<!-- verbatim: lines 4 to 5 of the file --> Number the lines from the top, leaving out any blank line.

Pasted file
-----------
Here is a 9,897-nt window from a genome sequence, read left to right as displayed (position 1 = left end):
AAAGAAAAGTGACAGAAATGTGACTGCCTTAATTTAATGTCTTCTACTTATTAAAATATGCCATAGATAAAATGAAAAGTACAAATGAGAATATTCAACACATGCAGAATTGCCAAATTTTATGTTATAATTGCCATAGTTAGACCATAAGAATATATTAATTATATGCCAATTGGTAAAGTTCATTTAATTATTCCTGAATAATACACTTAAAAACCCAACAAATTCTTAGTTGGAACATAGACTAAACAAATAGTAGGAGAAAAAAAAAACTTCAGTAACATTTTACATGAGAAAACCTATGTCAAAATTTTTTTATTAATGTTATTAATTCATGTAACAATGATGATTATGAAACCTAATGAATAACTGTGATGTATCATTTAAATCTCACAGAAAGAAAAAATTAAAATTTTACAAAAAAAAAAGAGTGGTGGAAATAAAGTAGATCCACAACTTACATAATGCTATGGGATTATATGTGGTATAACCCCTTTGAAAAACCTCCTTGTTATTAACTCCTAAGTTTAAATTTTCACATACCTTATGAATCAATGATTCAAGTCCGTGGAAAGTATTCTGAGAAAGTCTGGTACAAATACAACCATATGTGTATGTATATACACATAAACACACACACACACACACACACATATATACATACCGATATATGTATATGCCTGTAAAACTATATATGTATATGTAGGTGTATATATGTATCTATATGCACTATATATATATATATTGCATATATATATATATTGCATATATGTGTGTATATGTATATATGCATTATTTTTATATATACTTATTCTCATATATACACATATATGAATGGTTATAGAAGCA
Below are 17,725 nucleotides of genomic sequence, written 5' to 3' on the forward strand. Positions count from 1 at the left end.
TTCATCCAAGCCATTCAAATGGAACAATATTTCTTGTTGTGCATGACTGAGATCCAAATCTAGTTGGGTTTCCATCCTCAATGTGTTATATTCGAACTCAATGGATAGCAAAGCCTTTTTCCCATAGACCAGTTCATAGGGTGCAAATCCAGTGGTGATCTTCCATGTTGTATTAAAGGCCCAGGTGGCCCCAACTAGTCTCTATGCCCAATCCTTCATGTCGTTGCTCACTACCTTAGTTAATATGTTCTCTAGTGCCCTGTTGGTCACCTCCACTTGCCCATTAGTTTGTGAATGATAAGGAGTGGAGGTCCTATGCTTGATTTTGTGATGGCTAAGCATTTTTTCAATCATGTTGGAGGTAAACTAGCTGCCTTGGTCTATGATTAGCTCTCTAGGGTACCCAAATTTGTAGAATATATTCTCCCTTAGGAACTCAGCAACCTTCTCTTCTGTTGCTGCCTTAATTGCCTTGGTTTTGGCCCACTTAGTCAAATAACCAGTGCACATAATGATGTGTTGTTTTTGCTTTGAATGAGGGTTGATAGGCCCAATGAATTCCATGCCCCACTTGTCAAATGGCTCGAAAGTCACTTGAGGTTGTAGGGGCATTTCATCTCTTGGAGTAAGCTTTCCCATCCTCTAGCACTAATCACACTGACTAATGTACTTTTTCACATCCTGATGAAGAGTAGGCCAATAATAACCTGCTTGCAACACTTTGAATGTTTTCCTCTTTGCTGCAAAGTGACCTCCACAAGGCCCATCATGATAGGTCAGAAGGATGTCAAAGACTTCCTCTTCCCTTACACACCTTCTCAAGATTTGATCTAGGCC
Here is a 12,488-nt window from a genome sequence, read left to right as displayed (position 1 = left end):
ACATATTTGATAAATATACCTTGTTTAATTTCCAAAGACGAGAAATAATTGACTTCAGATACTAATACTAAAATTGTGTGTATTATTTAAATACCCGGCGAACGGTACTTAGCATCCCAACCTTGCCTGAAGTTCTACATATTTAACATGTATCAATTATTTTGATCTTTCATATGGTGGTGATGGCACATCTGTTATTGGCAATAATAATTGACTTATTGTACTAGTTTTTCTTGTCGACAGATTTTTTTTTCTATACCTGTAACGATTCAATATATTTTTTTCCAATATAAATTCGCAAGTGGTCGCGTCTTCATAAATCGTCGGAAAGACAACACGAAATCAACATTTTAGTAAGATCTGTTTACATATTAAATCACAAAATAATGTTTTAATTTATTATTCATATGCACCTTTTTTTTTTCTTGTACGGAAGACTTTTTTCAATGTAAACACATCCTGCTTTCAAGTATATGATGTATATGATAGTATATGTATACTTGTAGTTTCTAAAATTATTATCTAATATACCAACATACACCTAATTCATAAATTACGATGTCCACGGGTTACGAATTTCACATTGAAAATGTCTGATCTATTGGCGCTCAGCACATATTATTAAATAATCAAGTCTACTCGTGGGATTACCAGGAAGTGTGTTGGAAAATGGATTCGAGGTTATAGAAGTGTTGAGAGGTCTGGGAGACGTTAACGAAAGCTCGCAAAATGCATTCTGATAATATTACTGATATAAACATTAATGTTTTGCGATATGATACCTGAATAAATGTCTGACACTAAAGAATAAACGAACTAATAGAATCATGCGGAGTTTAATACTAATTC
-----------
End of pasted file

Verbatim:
TTCATCCAAGCCATTCAAATGGAACAATATTTCTTGTTGTGCATGACTGAGATCCAAATCTAGTTGGGTTTCCATCCTCAATGTGTTATATTCGAACTCAATGGATAGCAAAGCCTTTTTCCCATAGACCAGTTCATAGGGTGCAAATCCAGTGGTGATCTTCCATGTTGTATTAAAGGCCCAGGTGGCCCCAACTAGTCTCTATGCCCAATCCTTCATGTCGTTGCTCACTACCTTAGTTAATATGTTCTCTAGTGCCCTGTTGGTCACCTCCACTTGCCCATTAGTTTGTGAATGATAAGGAGTGGAGGTCCTATGCTTGATTTTGTGATGGCTAAGCATTTTTTCAATCATGTTGGAGGTAAACTAGCTGCCTTGGTCTATGATTAGCTCTCTAGGGTACCCAAATTTGTAGAATATATTCTCCCTTAGGAACTCAGCAACCTTCTCTTCTGTTGCTGCCTTAATTGCCTTGGTTTTGGCCCACTTAGTCAAATAACCAGTGCACATAATGATGTGTTGTTTTTGCTTTGAATGAGGGTTGATAGGCCCAATGAATTCCATGCCCCACTTGTCAAATGGCTCGAAAGTCACTTGAGGTTGTAGGGGCATTTCATCTCTTGGAGTAAGCTTTCCCATCCTCTAGCACTAATCACACTGACTAATGTACTTTTTCACATCCTGATGAAGAGTAGGCCAATAATAACCTGCTTGCAACACTTTGAATGTTTTCCTCTTTGCTGCAAAGTGACCTCCACAAGGCCCATCATGATAGGTCAGAAGGATGTCAAAGACTTCCTCTTCCCTTACACACCTTCTCAAGATTTGATCTAGGCC
Here is a 12,488-nt window from a genome sequence, read left to right as displayed (position 1 = left end):